Mumbai: French technology major Capgemini is targeting to train each of its one lakh employees in the country in digital skills by 2018 as the contours of the outsourcing market undergoes radical changes, a top official has said. Capgemini is also ramping up its hiring of freshers and plans to take the number up to 40 per cent of the total hires in a year from the 15-20 per cent now. "We will touch each of our employee as part of the training programme with new skills in digital and cloud. The idea is to make them future-ready," Capgemini chief operating officer for India Ashwin Yardi told news agency Press Trust of India.
- Capgemini targets to train one lakh employees in India in digital skills
- Idea is to make them future-ready, says chief operating officer for India
- French tech major to raise hiring of freshers to up to 40%
He said that at 1 lakh employees, the India operations account for 54 per cent of Capgemini's global work force, and work on the newer digital technologies constitutes 30 per cent of the revenue at present.
The company makes an assessment where it tests the aptitude of each employee before making her go through the best-suited training module, Mr Yardi said, adding that the minimum training is for 8 hours which can go up depending on the module. The company started the programme in early 2016 and has already finished training nearly 60,000 employees.
The training is imparted using both the classroom as well as specially-created online modules, Mr Yardi said. There is a stress on online modules which helps an employee continue working on the ongoing project while learning newer skills post-work, and ensures the company does not compromise on the utilization levels, he said.
The company always had 40 hours of training which was mandatory per year, Mr Yardi said, adding that this was in older "legacy technologies" and the focus now is on the newer technologies. Identifying the need to change, all IT majors have been investing massively on training in the last three years.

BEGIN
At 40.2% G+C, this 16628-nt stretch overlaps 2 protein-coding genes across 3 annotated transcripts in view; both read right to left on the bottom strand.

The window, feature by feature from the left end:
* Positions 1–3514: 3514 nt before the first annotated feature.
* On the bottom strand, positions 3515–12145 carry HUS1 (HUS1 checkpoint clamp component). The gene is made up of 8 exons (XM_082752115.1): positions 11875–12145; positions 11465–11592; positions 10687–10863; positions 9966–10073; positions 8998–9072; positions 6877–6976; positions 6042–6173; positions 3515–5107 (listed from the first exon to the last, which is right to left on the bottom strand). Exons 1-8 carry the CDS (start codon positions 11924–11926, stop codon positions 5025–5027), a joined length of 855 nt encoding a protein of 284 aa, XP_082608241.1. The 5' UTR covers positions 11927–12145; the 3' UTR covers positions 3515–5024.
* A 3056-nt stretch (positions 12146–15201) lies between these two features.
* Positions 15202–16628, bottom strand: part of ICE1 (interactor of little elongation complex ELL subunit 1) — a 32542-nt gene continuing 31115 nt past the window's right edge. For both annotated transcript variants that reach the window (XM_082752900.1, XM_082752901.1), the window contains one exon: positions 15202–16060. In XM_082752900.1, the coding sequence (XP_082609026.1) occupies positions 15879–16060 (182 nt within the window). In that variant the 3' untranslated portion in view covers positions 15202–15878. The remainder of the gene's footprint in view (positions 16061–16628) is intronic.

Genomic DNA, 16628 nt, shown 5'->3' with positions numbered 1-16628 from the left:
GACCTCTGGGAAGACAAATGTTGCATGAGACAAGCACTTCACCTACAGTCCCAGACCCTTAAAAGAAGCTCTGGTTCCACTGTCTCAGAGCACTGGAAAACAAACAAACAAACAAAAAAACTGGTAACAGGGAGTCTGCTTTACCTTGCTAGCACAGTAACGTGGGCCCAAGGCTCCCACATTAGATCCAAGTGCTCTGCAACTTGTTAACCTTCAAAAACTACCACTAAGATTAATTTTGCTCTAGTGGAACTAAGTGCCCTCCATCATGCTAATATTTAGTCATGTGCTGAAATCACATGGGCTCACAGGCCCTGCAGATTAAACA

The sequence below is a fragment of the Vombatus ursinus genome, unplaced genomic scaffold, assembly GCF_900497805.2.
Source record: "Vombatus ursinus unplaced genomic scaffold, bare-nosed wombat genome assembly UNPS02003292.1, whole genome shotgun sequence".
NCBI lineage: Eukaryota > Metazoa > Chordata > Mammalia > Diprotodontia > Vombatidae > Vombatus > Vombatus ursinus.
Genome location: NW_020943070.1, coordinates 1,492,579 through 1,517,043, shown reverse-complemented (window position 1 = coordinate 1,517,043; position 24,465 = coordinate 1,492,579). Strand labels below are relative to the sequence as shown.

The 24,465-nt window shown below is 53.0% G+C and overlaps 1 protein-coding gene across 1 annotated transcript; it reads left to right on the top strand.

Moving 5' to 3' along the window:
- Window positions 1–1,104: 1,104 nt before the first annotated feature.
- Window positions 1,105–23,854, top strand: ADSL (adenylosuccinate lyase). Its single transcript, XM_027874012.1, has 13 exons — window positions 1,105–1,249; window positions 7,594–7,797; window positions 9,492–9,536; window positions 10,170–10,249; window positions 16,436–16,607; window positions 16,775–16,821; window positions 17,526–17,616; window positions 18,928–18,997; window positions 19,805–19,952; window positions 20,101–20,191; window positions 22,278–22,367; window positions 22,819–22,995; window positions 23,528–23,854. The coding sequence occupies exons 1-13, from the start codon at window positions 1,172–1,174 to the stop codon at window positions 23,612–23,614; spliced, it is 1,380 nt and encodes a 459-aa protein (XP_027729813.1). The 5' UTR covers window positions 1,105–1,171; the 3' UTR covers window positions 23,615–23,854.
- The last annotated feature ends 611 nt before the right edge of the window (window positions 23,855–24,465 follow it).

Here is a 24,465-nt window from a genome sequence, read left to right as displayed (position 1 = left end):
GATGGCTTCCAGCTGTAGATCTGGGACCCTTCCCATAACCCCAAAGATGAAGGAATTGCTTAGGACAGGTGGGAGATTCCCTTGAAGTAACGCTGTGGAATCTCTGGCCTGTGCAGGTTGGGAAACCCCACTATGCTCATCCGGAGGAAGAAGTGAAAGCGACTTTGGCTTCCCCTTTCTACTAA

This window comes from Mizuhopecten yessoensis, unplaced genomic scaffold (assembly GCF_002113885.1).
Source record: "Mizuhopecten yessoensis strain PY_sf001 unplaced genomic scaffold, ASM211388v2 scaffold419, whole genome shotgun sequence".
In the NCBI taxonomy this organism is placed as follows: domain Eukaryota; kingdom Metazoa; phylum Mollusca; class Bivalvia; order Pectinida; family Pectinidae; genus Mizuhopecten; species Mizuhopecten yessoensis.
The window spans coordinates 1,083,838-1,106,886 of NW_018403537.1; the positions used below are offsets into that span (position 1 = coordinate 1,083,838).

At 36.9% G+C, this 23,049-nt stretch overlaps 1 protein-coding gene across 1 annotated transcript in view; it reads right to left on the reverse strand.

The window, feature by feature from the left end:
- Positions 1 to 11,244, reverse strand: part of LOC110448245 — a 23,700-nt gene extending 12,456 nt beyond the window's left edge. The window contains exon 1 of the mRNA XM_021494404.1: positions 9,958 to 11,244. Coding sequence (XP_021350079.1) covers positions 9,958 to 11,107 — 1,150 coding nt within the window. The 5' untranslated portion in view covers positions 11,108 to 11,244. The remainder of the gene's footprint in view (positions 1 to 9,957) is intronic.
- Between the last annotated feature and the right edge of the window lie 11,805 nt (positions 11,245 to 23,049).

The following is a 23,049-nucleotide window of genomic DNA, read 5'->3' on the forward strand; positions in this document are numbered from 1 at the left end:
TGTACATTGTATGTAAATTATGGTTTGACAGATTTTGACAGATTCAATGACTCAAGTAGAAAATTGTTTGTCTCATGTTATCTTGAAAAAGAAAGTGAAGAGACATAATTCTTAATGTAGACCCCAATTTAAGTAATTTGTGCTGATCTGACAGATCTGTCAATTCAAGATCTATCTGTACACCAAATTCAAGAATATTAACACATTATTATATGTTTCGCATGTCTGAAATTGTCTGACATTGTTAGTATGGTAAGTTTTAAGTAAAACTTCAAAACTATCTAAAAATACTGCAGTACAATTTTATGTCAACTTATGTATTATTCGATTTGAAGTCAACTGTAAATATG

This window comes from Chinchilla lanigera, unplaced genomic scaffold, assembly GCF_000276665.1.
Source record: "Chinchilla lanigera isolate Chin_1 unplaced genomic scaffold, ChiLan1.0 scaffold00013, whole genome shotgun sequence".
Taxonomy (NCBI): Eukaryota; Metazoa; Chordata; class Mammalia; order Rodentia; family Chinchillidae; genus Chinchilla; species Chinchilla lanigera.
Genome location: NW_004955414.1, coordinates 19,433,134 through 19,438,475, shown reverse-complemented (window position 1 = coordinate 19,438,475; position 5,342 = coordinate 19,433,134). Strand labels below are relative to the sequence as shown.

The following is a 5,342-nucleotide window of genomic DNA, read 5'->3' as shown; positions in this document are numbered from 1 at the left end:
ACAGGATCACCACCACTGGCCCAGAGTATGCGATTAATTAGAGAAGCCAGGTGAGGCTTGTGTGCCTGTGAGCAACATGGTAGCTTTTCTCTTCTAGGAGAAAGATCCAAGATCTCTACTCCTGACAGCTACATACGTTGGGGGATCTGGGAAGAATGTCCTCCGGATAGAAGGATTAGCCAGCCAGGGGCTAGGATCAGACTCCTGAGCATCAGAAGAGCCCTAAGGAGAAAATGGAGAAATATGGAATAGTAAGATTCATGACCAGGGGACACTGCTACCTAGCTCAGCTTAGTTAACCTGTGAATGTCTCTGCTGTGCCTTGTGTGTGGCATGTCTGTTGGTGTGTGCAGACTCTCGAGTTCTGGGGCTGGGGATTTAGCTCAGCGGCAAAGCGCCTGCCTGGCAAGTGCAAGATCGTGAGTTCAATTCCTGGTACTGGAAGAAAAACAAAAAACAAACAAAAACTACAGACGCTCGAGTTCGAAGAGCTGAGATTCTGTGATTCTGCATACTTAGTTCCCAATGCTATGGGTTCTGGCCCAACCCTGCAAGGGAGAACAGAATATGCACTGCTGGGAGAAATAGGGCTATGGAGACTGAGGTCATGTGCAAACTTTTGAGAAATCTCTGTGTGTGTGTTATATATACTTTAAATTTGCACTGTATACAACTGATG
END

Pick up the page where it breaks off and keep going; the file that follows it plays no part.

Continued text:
TCS, India's largest software exporter, had in 2015 said it would be training one lakh of its employees in a similar programme.
Capgemini's India head Srinivas Kandula had recently pointed out to the deep-rooted deficiencies in the education system, saying 65 per cent of the employees in the sector are not trainable.
Asked about Capgemini's assessments, and what happens to those who cannot make it, Mr Yardi said those who are unable to cope with can do legacy IT work which still constitutes for 70 per of the revenue.
"There would be a very few who don't have the competence to be in the new system. If they are not, they for some reasons don't have the aptitude or the attitude to be in the new. There is enough work for them to do in the old," he said, but warned they will be at "risk" five years down the line as they'll become "less relevant" or even "obsolete".
Even as many of its peers rethink on outsourcing given rising protectionist tendencies and tepid business outlook, the company is ramping up hiring here and will increase the focus on freshers.
"Our decision is based on the overall revenue growth. We are still building the offshore story and there is still a huge amount of appetite in Capgemini," he said.
Without giving the absolute quantum, Mr Yardi said it is looking to up the number of hires from campuses to 40 per cent of the total from 15-20 per cent earlier. He said the company has 35 institutes identified as strategic colleges from which it hires, and added that there are 30 others it will be visiting in the new season.
The idea to get best quality talent is to do visit the campuses in the first five days of placements where up to 70 per cent of students get job offers, he added.